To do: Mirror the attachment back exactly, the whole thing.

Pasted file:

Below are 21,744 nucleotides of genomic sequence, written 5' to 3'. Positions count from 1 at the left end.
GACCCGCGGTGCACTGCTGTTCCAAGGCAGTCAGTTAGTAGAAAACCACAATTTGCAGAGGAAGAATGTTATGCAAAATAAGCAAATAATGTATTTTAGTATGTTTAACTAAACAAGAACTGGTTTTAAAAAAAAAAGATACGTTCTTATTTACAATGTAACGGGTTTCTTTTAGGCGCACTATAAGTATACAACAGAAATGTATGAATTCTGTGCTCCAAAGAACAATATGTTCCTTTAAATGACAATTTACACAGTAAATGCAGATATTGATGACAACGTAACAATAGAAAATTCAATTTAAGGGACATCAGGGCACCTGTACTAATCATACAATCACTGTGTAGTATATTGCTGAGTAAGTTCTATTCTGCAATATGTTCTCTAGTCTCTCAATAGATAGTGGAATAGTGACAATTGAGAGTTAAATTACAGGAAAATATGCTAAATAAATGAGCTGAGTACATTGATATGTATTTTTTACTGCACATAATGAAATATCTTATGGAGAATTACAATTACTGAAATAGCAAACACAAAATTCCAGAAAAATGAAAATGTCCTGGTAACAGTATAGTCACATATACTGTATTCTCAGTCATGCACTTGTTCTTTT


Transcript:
Below are 21,744 nucleotides of genomic sequence, written 5' to 3'. Positions count from 1 at the left end.
GACCCGCGGTGCACTGCTGTTCCAAGGCAGTCAGTTAGTAGAAAACCACAATTTGCAGAGGAAGAATGTTATGCAAAATAAGCAAATAATGTATTTTAGTATGTTTAACTAAACAAGAACTGGTTTTAAAAAAAAAAGATACGTTCTTATTTACAATGTAACGGGTTTCTTTTAGGCGCACTATAAGTATACAACAGAAATGTATGAATTCTGTGCTCCAAAGAACAATATGTTCCTTTAAATGACAATTTACACAGTAAATGCAGATATTGATGACAACGTAACAATAGAAAATTCAATTTAAGGGACATCAGGGCACCTGTACTAATCATACAATCACTGTGTAGTATATTGCTGAGTAAGTTCTATTCTGCAATATGTTCTCTAGTCTCTCAATAGATAGTGGAATAGTGACAATTGAGAGTTAAATTACAGGAAAATATGCTAAATAAATGAGCTGAGTACATTGATATGTATTTTTTACTGCACATAATGAAATATCTTATGGAGAATTACAATTACTGAAATAGCAAACACAAAATTCCAGAAAAATGAAAATGTCCTGGTAACAGTATAGTCACATATACTGTATTCTCAGTCATGCACTTGTTCTTTT